Tallapoosa County in the early 1840's did in fact have an authentic gold rush. The focus of attention was an area in the northeastern part of Tallapoosa County which properly came to be called Goldville. The town was granted a charter of incorporation in 1843.

Gold Mining operations were carried on in Tallapoosa County from 1842 to 1936. There are no active mines in Tallapoosa County at this time.There are several properties in the county where the mineral rights are still leased every year by mining companies. What little bit of gold found now is by recreational prospectors.

Back To Contents

Goldville District

In 1842, gold was discovered in Northeast Tallapoosa County. The news spread fast and furiously in the same manner as the 1849 strike in California. It brought all kinds of people with the same lust for riches. The population of Goldville quickly reached 3,500. Almost overnight Goldville became one of the largest towns in Alabama.

In the "Goldville District", gold veins were rich. The gold was there, but the methods of obtaining it were crude. There also was free gold, concentrated at the surface by weathering which made it possible to work with a shovel and pan in some places. Gold was worked down to water level. A great amount of work was done as indicated by the trenches, pits, and shafts that can still be found.

There were at least fourteen merchants, seven saloons, and two hotels that served the miners needs. Most of the miners lived in tents. There is not any evidence of a church in the gold rush days. The town of Goldville was born and died between the census of 1840 and 1850.The amount of gold taken from the mines and pits will never be known. Most of the miners were gone before 1850. When news of the California gold strike reached Goldville, the miners packed up and left not even taking time to put out their campfires.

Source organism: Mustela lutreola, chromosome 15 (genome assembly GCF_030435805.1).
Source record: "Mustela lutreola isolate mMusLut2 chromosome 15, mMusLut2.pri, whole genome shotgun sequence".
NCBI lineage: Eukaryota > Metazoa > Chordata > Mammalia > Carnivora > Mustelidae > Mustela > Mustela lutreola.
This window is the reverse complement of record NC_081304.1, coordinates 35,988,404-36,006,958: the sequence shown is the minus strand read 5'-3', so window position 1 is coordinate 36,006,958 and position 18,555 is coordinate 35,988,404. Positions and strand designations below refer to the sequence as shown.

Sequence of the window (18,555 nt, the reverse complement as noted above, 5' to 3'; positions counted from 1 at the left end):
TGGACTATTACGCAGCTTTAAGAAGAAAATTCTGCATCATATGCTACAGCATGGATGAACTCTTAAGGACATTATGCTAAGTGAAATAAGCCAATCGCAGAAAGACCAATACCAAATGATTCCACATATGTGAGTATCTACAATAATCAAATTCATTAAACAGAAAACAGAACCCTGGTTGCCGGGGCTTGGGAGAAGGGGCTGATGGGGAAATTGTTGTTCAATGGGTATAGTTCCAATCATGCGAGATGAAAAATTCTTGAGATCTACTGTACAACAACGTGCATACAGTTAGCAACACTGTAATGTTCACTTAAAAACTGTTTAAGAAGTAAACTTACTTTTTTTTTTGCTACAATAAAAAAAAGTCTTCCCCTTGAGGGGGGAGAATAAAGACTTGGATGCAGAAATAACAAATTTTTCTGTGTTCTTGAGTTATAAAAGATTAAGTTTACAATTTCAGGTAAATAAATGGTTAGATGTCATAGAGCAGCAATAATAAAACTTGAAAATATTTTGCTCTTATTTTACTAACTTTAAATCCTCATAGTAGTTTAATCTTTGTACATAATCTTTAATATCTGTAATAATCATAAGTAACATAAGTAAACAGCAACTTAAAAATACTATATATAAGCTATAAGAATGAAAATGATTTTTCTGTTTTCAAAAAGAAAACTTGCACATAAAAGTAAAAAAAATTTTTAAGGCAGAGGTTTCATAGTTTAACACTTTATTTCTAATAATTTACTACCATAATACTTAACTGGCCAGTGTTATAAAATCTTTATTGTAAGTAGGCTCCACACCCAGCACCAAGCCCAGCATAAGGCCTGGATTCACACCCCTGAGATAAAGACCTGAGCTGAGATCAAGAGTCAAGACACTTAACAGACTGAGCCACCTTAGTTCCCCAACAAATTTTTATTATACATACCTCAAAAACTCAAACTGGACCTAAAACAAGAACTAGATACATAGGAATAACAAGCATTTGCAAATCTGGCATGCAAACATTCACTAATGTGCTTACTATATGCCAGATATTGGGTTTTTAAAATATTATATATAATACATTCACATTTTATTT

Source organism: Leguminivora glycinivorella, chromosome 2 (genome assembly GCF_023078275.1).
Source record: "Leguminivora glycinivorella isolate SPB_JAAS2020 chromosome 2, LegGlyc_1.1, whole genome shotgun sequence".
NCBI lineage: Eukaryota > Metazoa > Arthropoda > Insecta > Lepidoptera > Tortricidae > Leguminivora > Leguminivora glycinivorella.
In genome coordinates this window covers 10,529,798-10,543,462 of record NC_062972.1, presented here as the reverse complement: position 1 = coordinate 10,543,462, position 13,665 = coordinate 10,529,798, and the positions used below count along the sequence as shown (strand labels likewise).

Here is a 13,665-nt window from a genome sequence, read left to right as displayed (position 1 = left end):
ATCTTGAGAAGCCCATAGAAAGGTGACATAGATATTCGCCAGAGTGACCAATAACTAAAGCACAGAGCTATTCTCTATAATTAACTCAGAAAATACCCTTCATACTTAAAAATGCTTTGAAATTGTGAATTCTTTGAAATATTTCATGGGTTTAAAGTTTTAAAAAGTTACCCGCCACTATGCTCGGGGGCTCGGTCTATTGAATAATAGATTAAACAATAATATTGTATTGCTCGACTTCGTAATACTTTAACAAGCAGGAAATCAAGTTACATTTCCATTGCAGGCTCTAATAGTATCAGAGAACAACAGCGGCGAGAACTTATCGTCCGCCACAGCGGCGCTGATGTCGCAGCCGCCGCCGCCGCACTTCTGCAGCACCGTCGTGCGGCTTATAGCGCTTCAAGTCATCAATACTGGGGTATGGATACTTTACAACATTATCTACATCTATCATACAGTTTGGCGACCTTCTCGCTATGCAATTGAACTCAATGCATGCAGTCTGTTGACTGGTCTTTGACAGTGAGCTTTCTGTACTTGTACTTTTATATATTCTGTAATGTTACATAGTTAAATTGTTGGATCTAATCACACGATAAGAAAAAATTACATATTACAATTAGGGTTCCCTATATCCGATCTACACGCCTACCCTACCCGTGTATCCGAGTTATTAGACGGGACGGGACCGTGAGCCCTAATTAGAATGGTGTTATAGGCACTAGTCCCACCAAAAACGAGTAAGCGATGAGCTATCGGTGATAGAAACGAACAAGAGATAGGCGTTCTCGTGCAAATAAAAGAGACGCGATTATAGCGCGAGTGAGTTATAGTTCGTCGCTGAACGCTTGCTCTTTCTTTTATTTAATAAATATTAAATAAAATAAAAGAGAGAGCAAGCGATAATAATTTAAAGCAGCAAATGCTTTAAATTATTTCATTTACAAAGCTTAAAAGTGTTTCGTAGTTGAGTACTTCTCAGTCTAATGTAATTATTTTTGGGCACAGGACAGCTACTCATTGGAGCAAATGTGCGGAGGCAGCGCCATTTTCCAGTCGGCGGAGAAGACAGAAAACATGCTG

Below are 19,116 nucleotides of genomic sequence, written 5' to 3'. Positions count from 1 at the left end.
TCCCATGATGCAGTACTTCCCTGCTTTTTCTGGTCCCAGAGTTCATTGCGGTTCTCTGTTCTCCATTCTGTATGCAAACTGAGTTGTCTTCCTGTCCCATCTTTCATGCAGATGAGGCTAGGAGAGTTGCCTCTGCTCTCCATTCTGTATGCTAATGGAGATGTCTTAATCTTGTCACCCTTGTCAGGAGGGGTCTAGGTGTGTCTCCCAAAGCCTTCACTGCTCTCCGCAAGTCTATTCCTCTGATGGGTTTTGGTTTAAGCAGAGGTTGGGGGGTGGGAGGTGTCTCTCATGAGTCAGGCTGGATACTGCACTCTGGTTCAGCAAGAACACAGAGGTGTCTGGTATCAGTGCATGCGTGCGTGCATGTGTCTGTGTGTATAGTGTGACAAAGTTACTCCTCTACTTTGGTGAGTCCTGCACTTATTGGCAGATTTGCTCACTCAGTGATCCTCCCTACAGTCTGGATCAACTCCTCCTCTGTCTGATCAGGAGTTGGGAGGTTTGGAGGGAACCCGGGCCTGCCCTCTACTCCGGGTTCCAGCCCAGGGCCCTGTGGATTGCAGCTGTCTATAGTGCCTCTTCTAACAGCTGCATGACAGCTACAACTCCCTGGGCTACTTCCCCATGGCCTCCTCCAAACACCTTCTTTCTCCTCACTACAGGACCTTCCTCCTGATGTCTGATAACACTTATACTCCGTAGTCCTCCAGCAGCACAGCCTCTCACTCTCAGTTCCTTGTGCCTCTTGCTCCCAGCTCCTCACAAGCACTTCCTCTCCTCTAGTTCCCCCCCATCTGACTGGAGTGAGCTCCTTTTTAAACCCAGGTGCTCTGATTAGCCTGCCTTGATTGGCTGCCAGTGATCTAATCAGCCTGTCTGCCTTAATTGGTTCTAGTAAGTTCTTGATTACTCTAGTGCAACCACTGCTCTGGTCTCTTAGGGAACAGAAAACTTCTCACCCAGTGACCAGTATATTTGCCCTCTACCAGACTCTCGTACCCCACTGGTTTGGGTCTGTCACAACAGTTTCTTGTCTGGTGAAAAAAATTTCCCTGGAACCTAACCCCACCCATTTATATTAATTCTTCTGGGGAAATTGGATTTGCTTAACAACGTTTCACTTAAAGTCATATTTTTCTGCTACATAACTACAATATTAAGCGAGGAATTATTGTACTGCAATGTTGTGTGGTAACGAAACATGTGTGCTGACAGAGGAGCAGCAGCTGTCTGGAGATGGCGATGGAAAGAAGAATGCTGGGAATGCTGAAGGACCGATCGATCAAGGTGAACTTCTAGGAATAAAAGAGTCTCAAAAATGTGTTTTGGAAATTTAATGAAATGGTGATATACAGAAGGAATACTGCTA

The first mine in the Goldville District was the Birdsong Pits (S4,T24N,R23E) owned and operated by Edward Birdsong who between 1840 and 1850 carried on mining operations with negro labor(slaves). Other mines included the Jones Pits (S5,T24N,R23E) which is one of the oldest mines in the county. The Log Pits (S24,T24N,R23E) which was one of the richest operations ($30,000.00 in gold and a small amount of silver).

The Ulrich Pits, later called Dutch Bend or Romanoff Mine (S8,T23N,R22E) were located on the east bank of Hillabee creek about eight miles from Alexander City. Dr. Ulrich, a German, found gold here while digging a wine cellar. As late as 1906 a stamp-mill was operating on this property. The mining equipment here included a 20 stamp-mill and a cyanide plant. The Ulrich Pits were acquired by Robert A. Russell of Alexander City, who operated these mines till 1934.